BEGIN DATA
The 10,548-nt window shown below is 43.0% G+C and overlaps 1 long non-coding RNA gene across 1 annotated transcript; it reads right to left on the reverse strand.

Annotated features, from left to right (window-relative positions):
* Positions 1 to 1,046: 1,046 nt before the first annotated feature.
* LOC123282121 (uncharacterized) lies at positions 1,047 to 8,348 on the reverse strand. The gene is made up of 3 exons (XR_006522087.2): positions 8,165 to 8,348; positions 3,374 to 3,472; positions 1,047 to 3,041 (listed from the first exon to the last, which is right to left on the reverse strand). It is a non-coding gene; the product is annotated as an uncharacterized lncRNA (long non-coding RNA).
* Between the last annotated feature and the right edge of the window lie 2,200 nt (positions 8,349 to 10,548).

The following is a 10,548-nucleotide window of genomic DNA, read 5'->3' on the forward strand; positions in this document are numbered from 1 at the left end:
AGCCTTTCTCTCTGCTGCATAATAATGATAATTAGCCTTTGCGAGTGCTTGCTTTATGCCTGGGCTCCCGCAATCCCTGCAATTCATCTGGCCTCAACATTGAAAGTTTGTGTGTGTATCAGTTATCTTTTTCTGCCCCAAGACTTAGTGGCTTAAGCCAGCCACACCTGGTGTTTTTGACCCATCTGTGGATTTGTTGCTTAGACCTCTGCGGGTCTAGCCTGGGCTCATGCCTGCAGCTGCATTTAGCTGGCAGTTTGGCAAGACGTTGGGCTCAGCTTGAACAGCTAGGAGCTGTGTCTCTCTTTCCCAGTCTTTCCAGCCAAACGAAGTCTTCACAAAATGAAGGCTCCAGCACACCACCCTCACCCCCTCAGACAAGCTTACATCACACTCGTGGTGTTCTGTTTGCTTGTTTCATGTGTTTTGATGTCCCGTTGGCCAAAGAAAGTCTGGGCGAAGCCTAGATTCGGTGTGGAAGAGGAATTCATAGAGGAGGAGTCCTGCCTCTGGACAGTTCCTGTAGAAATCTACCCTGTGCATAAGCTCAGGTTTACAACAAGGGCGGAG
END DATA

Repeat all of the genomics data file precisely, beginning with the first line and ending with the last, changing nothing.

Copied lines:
The 10,548-nt window shown below is 43.0% G+C and overlaps 1 long non-coding RNA gene across 1 annotated transcript; it reads right to left on the reverse strand.

Annotated features, from left to right (window-relative positions):
* Positions 1 to 1,046: 1,046 nt before the first annotated feature.
* LOC123282121 (uncharacterized) lies at positions 1,047 to 8,348 on the reverse strand. The gene is made up of 3 exons (XR_006522087.2): positions 8,165 to 8,348; positions 3,374 to 3,472; positions 1,047 to 3,041 (listed from the first exon to the last, which is right to left on the reverse strand). It is a non-coding gene; the product is annotated as an uncharacterized lncRNA (long non-coding RNA).
* Between the last annotated feature and the right edge of the window lie 2,200 nt (positions 8,349 to 10,548).

The following is a 10,548-nucleotide window of genomic DNA, read 5'->3' on the forward strand; positions in this document are numbered from 1 at the left end:
AGCCTTTCTCTCTGCTGCATAATAATGATAATTAGCCTTTGCGAGTGCTTGCTTTATGCCTGGGCTCCCGCAATCCCTGCAATTCATCTGGCCTCAACATTGAAAGTTTGTGTGTGTATCAGTTATCTTTTTCTGCCCCAAGACTTAGTGGCTTAAGCCAGCCACACCTGGTGTTTTTGACCCATCTGTGGATTTGTTGCTTAGACCTCTGCGGGTCTAGCCTGGGCTCATGCCTGCAGCTGCATTTAGCTGGCAGTTTGGCAAGACGTTGGGCTCAGCTTGAACAGCTAGGAGCTGTGTCTCTCTTTCCCAGTCTTTCCAGCCAAACGAAGTCTTCACAAAATGAAGGCTCCAGCACACCACCCTCACCCCCTCAGACAAGCTTACATCACACTCGTGGTGTTCTGTTTGCTTGTTTCATGTGTTTTGATGTCCCGTTGGCCAAAGAAAGTCTGGGCGAAGCCTAGATTCGGTGTGGAAGAGGAATTCATAGAGGAGGAGTCCTGCCTCTGGACAGTTCCTGTAGAAATCTACCCTGTGCATAAGCTCAGGTTTACAACAAGGGCGGAG